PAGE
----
Various state officials are publicizing what a great job they are doing by balancing the state budget, and by requiring local officials to stay within the state “Tax Cap” Law. That sounds great but ignores a lot of facts. It is true that the state has managed to eliminate huge projected state budget deficits. But how has it done that? There are usually only two options for saving money. Those are increasing revenue, or reducing spending. However, the state has another option. It can push its expenses onto local governments. In recent years New York State has been employing this approach more and more.
In most states the major Welfare or Public Assistance programs are paid for by a combination of federal and state funds. New York is unique in requiring local governments to pay a major share of this expense. Not surprisingly NYS has some of the highest real property taxes in the nation. As unfair as that arrangement has been, it has recently gotten even worse. Historically the federal government has paid 50% of the cost of programs such as “Safety Net-TANF (“Temporary Assistance for Needy Families”), with the State paying 25% and local governments paying 25%. To combat ballooning federal deficits it has cut its share and eliminated some programs. Then the State decided that it wouldn’t pay its usual 50% share. The 2011-12 State Budget dramatically lowered the State’s responsibility for the Safety Net Program. Instead of paying 50% the State now pays only 29%. The County share has increased from 50% to 71%. This 21% increase amounts to almost $100 million for upstate counties. Ironically this increase coincided with the enactment of the “Tax Cap” Law that mandated that local governments not raise their tax levy. Is it fair to impose millions of dollars in new expenses, while forbidding local governments to increase their revenue? Absolutely not, but that didn’t prevent the State from doing it anyway.
The same thing has happened in the area of Child Welfare programs. The State has reduced its share of child welfare programs such as Child Abuse Prevention, Child Protective Services, Adoption funding, and similar programs from 65% to only 62%. In addition, it has also capped its child welfare funding, which further limits assistance to local counties. This programs currently cost counties more than $286.1 million, so a 3% shift along with a cap increases local expenses by millions of dollars.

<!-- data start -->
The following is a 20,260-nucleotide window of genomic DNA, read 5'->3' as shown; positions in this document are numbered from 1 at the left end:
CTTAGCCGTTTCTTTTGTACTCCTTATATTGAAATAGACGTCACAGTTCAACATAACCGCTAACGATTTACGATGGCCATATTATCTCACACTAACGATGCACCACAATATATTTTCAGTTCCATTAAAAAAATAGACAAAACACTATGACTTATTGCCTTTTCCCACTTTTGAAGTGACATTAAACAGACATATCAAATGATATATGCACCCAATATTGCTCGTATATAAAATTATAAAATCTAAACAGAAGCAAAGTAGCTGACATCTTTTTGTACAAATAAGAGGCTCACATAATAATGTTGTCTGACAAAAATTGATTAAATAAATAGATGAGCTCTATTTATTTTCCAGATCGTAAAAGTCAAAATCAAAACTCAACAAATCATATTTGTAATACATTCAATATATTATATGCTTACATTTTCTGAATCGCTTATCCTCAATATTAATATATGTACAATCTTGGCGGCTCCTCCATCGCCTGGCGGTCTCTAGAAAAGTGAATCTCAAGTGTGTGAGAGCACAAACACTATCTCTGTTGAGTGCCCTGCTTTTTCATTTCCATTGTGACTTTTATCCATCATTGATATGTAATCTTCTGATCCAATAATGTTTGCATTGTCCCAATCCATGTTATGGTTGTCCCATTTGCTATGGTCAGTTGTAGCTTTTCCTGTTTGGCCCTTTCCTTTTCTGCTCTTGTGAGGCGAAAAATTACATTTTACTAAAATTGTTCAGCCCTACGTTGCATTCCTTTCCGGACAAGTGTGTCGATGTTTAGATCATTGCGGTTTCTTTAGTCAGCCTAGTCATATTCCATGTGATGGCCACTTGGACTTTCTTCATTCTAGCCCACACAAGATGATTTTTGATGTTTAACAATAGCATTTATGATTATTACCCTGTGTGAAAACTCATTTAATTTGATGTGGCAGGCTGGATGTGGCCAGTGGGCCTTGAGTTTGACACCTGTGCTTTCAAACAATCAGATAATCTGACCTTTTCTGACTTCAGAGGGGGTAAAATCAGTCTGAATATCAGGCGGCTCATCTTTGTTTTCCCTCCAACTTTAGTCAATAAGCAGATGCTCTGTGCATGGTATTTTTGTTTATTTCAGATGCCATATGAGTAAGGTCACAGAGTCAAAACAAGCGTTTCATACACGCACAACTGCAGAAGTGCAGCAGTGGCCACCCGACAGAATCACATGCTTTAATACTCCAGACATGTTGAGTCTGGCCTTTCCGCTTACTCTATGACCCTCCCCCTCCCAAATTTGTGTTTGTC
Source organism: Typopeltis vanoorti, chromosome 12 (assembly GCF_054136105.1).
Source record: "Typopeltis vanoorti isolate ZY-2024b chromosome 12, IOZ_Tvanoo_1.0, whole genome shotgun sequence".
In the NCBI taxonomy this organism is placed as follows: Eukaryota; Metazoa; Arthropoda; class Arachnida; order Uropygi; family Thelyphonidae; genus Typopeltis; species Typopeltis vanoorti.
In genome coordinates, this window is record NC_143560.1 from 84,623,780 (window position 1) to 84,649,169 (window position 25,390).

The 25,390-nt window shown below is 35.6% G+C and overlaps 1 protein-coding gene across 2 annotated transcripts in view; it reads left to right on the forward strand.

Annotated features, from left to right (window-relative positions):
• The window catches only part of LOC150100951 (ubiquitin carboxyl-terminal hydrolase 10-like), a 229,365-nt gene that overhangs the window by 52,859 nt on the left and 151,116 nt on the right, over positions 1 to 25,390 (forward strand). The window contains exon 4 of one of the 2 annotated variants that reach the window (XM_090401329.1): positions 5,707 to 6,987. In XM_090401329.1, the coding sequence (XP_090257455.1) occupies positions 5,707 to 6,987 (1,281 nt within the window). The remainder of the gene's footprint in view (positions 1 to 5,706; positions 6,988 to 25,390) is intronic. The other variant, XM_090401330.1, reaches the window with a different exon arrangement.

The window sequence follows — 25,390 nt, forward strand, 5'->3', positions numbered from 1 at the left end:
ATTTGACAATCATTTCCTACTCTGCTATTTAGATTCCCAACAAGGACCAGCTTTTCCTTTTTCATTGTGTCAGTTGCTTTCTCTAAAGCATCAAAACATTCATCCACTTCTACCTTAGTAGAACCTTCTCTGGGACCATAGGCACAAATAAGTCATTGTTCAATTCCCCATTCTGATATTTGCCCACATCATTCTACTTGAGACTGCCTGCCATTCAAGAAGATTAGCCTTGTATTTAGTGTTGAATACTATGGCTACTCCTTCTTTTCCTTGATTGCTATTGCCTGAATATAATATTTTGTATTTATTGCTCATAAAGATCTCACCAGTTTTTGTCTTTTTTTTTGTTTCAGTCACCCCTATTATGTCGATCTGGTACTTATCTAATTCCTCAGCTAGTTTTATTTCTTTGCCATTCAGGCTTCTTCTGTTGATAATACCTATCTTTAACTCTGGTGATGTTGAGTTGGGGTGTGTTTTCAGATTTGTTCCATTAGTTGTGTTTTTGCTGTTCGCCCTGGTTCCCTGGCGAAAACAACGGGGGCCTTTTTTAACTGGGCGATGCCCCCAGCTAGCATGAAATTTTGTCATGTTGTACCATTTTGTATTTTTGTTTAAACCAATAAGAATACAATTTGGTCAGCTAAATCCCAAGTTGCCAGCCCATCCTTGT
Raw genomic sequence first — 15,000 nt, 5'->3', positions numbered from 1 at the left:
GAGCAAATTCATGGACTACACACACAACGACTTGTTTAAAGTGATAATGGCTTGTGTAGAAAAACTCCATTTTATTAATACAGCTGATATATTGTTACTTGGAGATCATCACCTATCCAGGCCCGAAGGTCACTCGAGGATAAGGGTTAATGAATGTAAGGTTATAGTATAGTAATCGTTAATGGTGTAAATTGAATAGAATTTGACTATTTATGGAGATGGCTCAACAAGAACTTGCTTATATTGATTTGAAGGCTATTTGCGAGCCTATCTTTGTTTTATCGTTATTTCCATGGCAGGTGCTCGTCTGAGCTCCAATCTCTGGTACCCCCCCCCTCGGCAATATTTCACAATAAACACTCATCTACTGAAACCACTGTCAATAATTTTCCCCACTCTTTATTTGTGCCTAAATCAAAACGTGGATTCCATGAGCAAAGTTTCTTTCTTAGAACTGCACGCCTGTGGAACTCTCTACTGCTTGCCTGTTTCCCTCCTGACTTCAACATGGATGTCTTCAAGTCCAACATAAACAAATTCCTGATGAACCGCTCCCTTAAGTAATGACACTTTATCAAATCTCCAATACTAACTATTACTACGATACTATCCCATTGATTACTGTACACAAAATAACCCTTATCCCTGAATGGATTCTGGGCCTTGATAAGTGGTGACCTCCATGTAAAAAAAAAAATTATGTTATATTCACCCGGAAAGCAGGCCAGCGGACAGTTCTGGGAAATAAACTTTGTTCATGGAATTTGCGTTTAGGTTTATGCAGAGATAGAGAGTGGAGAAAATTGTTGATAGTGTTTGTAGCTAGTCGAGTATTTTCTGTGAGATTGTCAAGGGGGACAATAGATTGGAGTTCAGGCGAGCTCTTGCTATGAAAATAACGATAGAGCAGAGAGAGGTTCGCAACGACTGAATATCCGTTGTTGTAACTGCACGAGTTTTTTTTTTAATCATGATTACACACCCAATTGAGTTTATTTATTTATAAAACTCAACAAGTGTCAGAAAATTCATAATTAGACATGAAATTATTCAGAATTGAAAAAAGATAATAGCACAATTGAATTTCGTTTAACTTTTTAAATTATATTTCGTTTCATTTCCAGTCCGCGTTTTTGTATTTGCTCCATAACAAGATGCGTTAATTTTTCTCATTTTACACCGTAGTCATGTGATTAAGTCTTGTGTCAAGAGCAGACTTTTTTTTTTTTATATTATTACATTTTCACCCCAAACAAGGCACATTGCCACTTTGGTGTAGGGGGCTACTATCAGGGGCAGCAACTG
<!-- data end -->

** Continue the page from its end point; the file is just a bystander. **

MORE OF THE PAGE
The State has also imposed much higher standards on local governments for providing assigned counsel for indigent defense services in court proceedings. The State has provided a significant increase for the five largest counties in the State, but has not made any provision to assist the remaining counties. This is likely to result in dramatically increase the cost for indigent defense services in the next few years.
In 2009 the State enacted the “Department of Health Oversight Law” that requires the State Health Department to conduct annual reviews of HIV and Hepatitis C care in state and local correctional facilities. At about the same time the State began systematically closing State prisons and moving its prisoners to local (County) jails. It also adopted a policy of refusing to compensate counties for the cost of housing state prisoners in local jails. Finally, we are now required to provide expensive health care for all prisoners, including state prisoners. The costs of drugs to treat HIV and Hepatitis C are enormous. For example, a 12 week course of medicine to treat Hepatitis C is approximately $90,000, not counting staff costs.
These are only a few of the most egregious examples of how the State has pushed costs down onto local governments. The Courts have been totally unsympathetic. They have ruled that local governments are simply extensions of the State, and have no right to refuse such unfair treatment. Remember this the next time your elected State officials claim they are saving you money. That is pure hypocrisy. The State officials are still spending the money. They are just making local taxpayers pay for it.